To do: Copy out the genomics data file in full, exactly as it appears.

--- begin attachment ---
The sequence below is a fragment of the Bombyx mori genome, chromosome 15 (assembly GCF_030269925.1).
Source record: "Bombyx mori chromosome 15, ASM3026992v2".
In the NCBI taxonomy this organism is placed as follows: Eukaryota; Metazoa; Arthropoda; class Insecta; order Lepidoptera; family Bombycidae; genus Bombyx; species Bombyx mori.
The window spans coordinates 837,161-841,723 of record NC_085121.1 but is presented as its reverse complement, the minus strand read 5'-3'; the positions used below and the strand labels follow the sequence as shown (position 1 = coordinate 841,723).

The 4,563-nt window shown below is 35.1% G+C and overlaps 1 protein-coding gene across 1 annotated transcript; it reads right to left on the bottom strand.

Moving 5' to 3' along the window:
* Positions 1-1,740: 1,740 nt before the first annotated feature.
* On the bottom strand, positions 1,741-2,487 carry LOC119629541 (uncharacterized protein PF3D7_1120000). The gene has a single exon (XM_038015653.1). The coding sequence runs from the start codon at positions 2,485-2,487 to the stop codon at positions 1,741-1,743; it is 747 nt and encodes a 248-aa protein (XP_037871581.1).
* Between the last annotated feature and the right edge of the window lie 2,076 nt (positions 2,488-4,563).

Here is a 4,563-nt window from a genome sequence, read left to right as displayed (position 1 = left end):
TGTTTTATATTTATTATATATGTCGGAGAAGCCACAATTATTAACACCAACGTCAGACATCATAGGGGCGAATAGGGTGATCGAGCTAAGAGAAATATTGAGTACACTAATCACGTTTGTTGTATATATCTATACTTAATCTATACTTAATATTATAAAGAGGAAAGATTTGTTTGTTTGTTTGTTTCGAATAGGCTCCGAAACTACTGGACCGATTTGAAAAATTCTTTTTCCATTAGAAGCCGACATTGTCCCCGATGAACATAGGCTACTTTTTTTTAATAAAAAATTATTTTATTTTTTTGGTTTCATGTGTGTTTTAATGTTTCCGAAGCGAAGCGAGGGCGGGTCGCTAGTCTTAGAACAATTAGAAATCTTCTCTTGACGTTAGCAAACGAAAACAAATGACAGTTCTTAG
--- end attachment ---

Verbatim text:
The sequence below is a fragment of the Bombyx mori genome, chromosome 15 (assembly GCF_030269925.1).
Source record: "Bombyx mori chromosome 15, ASM3026992v2".
In the NCBI taxonomy this organism is placed as follows: Eukaryota; Metazoa; Arthropoda; class Insecta; order Lepidoptera; family Bombycidae; genus Bombyx; species Bombyx mori.
The window spans coordinates 837,161-841,723 of record NC_085121.1 but is presented as its reverse complement, the minus strand read 5'-3'; the positions used below and the strand labels follow the sequence as shown (position 1 = coordinate 841,723).

The 4,563-nt window shown below is 35.1% G+C and overlaps 1 protein-coding gene across 1 annotated transcript; it reads right to left on the bottom strand.

Moving 5' to 3' along the window:
* Positions 1-1,740: 1,740 nt before the first annotated feature.
* On the bottom strand, positions 1,741-2,487 carry LOC119629541 (uncharacterized protein PF3D7_1120000). The gene has a single exon (XM_038015653.1). The coding sequence runs from the start codon at positions 2,485-2,487 to the stop codon at positions 1,741-1,743; it is 747 nt and encodes a 248-aa protein (XP_037871581.1).
* Between the last annotated feature and the right edge of the window lie 2,076 nt (positions 2,488-4,563).

Here is a 4,563-nt window from a genome sequence, read left to right as displayed (position 1 = left end):
TGTTTTATATTTATTATATATGTCGGAGAAGCCACAATTATTAACACCAACGTCAGACATCATAGGGGCGAATAGGGTGATCGAGCTAAGAGAAATATTGAGTACACTAATCACGTTTGTTGTATATATCTATACTTAATCTATACTTAATATTATAAAGAGGAAAGATTTGTTTGTTTGTTTGTTTCGAATAGGCTCCGAAACTACTGGACCGATTTGAAAAATTCTTTTTCCATTAGAAGCCGACATTGTCCCCGATGAACATAGGCTACTTTTTTTTAATAAAAAATTATTTTATTTTTTTGGTTTCATGTGTGTTTTAATGTTTCCGAAGCGAAGCGAGGGCGGGTCGCTAGTCTTAGAACAATTAGAAATCTTCTCTTGACGTTAGCAAACGAAAACAAATGACAGTTCTTAG